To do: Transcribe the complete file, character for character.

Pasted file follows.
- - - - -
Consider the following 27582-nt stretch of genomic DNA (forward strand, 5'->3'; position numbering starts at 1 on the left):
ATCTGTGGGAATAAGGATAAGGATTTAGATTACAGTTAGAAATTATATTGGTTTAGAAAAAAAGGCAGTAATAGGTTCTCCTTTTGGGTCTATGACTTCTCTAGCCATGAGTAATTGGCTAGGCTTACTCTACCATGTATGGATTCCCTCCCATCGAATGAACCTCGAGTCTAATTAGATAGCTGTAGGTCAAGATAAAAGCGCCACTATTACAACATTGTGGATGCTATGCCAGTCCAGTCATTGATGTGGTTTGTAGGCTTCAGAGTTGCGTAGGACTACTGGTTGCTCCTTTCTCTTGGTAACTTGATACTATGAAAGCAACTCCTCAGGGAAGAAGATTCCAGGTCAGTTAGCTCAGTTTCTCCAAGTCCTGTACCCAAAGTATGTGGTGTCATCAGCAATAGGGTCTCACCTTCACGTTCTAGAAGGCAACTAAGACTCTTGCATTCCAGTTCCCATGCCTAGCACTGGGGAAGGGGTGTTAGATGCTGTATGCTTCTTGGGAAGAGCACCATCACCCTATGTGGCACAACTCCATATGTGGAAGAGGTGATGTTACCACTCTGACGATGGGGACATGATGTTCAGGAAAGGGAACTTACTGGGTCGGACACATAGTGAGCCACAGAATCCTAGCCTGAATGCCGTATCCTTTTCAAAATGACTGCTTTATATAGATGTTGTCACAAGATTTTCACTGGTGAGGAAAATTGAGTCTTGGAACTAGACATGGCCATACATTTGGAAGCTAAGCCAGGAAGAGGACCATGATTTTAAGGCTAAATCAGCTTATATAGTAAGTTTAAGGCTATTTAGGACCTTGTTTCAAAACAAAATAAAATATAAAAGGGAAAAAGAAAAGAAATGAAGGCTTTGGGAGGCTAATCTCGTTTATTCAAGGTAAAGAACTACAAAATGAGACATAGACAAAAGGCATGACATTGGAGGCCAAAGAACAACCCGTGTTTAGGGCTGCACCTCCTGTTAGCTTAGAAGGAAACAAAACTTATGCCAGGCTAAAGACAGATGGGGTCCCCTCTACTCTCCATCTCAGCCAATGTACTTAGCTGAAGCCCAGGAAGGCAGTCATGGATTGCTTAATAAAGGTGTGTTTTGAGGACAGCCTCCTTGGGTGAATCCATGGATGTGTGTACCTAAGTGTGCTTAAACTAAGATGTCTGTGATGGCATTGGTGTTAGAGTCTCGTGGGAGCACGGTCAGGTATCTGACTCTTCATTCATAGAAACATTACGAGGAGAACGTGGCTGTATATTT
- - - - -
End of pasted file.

Consider the following 27582-nt stretch of genomic DNA (forward strand, 5'->3'; position numbering starts at 1 on the left):
ATCTGTGGGAATAAGGATAAGGATTTAGATTACAGTTAGAAATTATATTGGTTTAGAAAAAAAGGCAGTAATAGGTTCTCCTTTTGGGTCTATGACTTCTCTAGCCATGAGTAATTGGCTAGGCTTACTCTACCATGTATGGATTCCCTCCCATCGAATGAACCTCGAGTCTAATTAGATAGCTGTAGGTCAAGATAAAAGCGCCACTATTACAACATTGTGGATGCTATGCCAGTCCAGTCATTGATGTGGTTTGTAGGCTTCAGAGTTGCGTAGGACTACTGGTTGCTCCTTTCTCTTGGTAACTTGATACTATGAAAGCAACTCCTCAGGGAAGAAGATTCCAGGTCAGTTAGCTCAGTTTCTCCAAGTCCTGTACCCAAAGTATGTGGTGTCATCAGCAATAGGGTCTCACCTTCACGTTCTAGAAGGCAACTAAGACTCTTGCATTCCAGTTCCCATGCCTAGCACTGGGGAAGGGGTGTTAGATGCTGTATGCTTCTTGGGAAGAGCACCATCACCCTATGTGGCACAACTCCATATGTGGAAGAGGTGATGTTACCACTCTGACGATGGGGACATGATGTTCAGGAAAGGGAACTTACTGGGTCGGACACATAGTGAGCCACAGAATCCTAGCCTGAATGCCGTATCCTTTTCAAAATGACTGCTTTATATAGATGTTGTCACAAGATTTTCACTGGTGAGGAAAATTGAGTCTTGGAACTAGACATGGCCATACATTTGGAAGCTAAGCCAGGAAGAGGACCATGATTTTAAGGCTAAATCAGCTTATATAGTAAGTTTAAGGCTATTTAGGACCTTGTTTCAAAACAAAATAAAATATAAAAGGGAAAAAGAAAAGAAATGAAGGCTTTGGGAGGCTAATCTCGTTTATTCAAGGTAAAGAACTACAAAATGAGACATAGACAAAAGGCATGACATTGGAGGCCAAAGAACAACCCGTGTTTAGGGCTGCACCTCCTGTTAGCTTAGAAGGAAACAAAACTTATGCCAGGCTAAAGACAGATGGGGTCCCCTCTACTCTCCATCTCAGCCAATGTACTTAGCTGAAGCCCAGGAAGGCAGTCATGGATTGCTTAATAAAGGTGTGTTTTGAGGACAGCCTCCTTGGGTGAATCCATGGATGTGTGTACCTAAGTGTGCTTAAACTAAGATGTCTGTGATGGCATTGGTGTTAGAGTCTCGTGGGAGCACGGTCAGGTATCTGACTCTTCATTCATAGAAACATTACGAGGAGAACGTGGCTGTATATTT